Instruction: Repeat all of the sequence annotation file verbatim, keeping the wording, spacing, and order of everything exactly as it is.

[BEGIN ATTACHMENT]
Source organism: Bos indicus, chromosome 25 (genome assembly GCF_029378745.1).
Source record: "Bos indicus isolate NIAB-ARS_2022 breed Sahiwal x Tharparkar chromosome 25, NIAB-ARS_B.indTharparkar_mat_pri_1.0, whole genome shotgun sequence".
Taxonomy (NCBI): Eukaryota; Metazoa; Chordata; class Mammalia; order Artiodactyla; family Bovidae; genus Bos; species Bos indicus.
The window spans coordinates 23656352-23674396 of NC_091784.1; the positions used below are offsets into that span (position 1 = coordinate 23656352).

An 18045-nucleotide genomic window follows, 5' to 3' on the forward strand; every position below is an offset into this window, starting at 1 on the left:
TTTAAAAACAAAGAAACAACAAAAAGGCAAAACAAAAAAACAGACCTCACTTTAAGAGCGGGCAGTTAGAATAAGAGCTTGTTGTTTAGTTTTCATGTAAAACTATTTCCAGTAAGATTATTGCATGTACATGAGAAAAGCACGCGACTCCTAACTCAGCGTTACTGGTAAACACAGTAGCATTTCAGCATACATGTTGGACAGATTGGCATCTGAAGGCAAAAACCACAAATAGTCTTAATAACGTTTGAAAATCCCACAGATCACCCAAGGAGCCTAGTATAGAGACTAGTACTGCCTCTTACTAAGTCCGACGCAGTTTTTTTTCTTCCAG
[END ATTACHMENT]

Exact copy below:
Source organism: Bos indicus, chromosome 25 (genome assembly GCF_029378745.1).
Source record: "Bos indicus isolate NIAB-ARS_2022 breed Sahiwal x Tharparkar chromosome 25, NIAB-ARS_B.indTharparkar_mat_pri_1.0, whole genome shotgun sequence".
Taxonomy (NCBI): Eukaryota; Metazoa; Chordata; class Mammalia; order Artiodactyla; family Bovidae; genus Bos; species Bos indicus.
The window spans coordinates 23656352-23674396 of NC_091784.1; the positions used below are offsets into that span (position 1 = coordinate 23656352).

An 18045-nucleotide genomic window follows, 5' to 3' on the forward strand; every position below is an offset into this window, starting at 1 on the left:
TTTAAAAACAAAGAAACAACAAAAAGGCAAAACAAAAAAACAGACCTCACTTTAAGAGCGGGCAGTTAGAATAAGAGCTTGTTGTTTAGTTTTCATGTAAAACTATTTCCAGTAAGATTATTGCATGTACATGAGAAAAGCACGCGACTCCTAACTCAGCGTTACTGGTAAACACAGTAGCATTTCAGCATACATGTTGGACAGATTGGCATCTGAAGGCAAAAACCACAAATAGTCTTAATAACGTTTGAAAATCCCACAGATCACCCAAGGAGCCTAGTATAGAGACTAGTACTGCCTCTTACTAAGTCCGACGCAGTTTTTTTTCTTCCAG